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How you can prepare for times of business crisis

Digital risks to businesses have extended beyond the traditional data centre infrastructure. Businesses now need to make sure they have all the avenues covered and are continuously monitoring their risks. Businesses also need to understand all the touch points within their IT environment. This can be done with a resilience service provider like Disaster Recovery South Africa (DRSA).

The ability to act immediately against denial of service, ransomware, and other cyber-attacks will set modern organisations apart from their competitors. IT systems can no longer afford to take hours or days to recover from a malicious event.

End-point devices, edge computing centres and IoT devices also need to be included in resilience methodologies.

Resilience service providers like DRSA can provide flexible solutions without long-term lock-in contracts. Infrastructure can be built within minutes, workloads can be moved, and additional resources are now available instantly. These advantages make recovery time objectives achievable and demonstratable.

Hyper Visor replication, third-party software and the arrival of localised cloud solutions can also provide simple ways to ensuring IT resilience.

The days of tedious backups, long-term contracts and legacy data movement products are numbered. Replicated solutions can now be commissioned in extremely short timeframes.

In today’s ever-evolving IT landscape, flexibility is another key consideration because in live production environments, resilience components also require agility in tandem with production elasticity. CTO’s require the agility of their resilience components to match the fast pace of change set by evolving businesses.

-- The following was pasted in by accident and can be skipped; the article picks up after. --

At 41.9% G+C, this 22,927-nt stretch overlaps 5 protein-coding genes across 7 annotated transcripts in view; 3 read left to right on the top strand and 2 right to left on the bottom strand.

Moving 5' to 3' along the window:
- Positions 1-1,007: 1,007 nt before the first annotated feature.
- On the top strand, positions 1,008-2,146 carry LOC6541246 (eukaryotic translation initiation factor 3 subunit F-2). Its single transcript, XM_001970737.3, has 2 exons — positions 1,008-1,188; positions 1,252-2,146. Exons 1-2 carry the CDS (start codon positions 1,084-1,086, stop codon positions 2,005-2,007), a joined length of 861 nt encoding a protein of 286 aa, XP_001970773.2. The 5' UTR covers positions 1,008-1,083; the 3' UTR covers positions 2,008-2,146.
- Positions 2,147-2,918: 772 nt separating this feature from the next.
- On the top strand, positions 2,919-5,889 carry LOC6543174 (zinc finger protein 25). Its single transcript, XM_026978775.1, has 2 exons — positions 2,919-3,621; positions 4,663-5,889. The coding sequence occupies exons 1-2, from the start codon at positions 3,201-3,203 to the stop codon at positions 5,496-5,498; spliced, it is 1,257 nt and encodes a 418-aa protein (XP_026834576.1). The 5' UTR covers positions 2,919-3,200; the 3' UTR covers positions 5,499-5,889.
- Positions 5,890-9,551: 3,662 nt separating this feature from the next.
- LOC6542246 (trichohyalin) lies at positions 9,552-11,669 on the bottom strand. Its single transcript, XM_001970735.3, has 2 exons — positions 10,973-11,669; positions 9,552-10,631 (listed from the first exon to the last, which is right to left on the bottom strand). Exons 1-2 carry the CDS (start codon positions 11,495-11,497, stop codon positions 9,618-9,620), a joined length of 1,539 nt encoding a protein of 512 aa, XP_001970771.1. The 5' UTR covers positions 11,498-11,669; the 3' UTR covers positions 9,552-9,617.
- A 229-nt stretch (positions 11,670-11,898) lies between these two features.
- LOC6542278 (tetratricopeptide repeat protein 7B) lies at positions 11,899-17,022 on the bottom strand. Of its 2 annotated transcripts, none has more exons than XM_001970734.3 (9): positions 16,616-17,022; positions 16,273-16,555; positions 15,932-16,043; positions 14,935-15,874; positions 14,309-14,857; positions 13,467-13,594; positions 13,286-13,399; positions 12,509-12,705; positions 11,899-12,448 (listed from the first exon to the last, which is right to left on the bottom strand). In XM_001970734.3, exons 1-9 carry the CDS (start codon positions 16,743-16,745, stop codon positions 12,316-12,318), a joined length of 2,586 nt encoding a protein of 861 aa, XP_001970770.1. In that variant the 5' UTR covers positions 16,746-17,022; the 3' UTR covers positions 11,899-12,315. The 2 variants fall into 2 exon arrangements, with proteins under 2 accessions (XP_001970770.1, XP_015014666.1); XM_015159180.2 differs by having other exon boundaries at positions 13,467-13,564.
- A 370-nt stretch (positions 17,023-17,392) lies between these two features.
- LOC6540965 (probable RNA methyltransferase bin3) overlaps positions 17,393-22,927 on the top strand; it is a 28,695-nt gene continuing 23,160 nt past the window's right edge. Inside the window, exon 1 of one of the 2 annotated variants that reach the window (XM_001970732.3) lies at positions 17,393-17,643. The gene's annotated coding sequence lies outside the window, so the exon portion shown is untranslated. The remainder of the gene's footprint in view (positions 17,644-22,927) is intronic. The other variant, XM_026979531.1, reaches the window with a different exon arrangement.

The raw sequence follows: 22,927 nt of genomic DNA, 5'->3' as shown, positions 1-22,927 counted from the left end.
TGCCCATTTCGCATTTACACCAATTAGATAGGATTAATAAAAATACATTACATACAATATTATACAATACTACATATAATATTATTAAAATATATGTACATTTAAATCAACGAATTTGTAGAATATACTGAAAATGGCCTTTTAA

Three to five-year projections are no longer relevant and can hinder a business’s capability of remaining relative in a competitive marketplace.

What to do next

It is important that you review your current business resilience strategy. By asking the following questions.

  • Has it kept pace with the business’ requirements and have you included all the touch-points?
  • Is your Executive on board with your business resilience strategy? It is no longer the sole responsibility of IT departments to keep the lights on.
  • Does your business resilience plan consider other factors such as the protection of client information and the risk posed by cyber criminals?
  • How would you respond in the event of a cyber-attack?

To be able to answer these questions well, you should investigate the new technologies that are available. Things are changing rapidly, and the latest solutions can make your planning and operations much easier.

Once you’ve done this research, you’ll need to match your businesses requirements to the solutions available. You will also need to evaluate your current resilience service providers, to ensure they understand these solutions and keep abreast with the latest technologies available.

Ensure your chosen resilience plan can be repeatedly tested and, equally importantly, ensure that your business is able to monitor risk on a constant basis.

Finally, deploy solutions that can measure and alert executives to potential risks – which can change daily.

Don’t wait for those dreaded yearly audits to highlight risks – be proactive and understand your risks on a daily basis.

DRSA is expertly equipped to provide flexible and suitable business resilience services to your business during times of crisis.

They have a wide scope of knowledge regarding business resilience – ranging from disaster recovery and cloud services to data recovery and cyber security.

Get in contact with DRSA today and find out how they can help your business!

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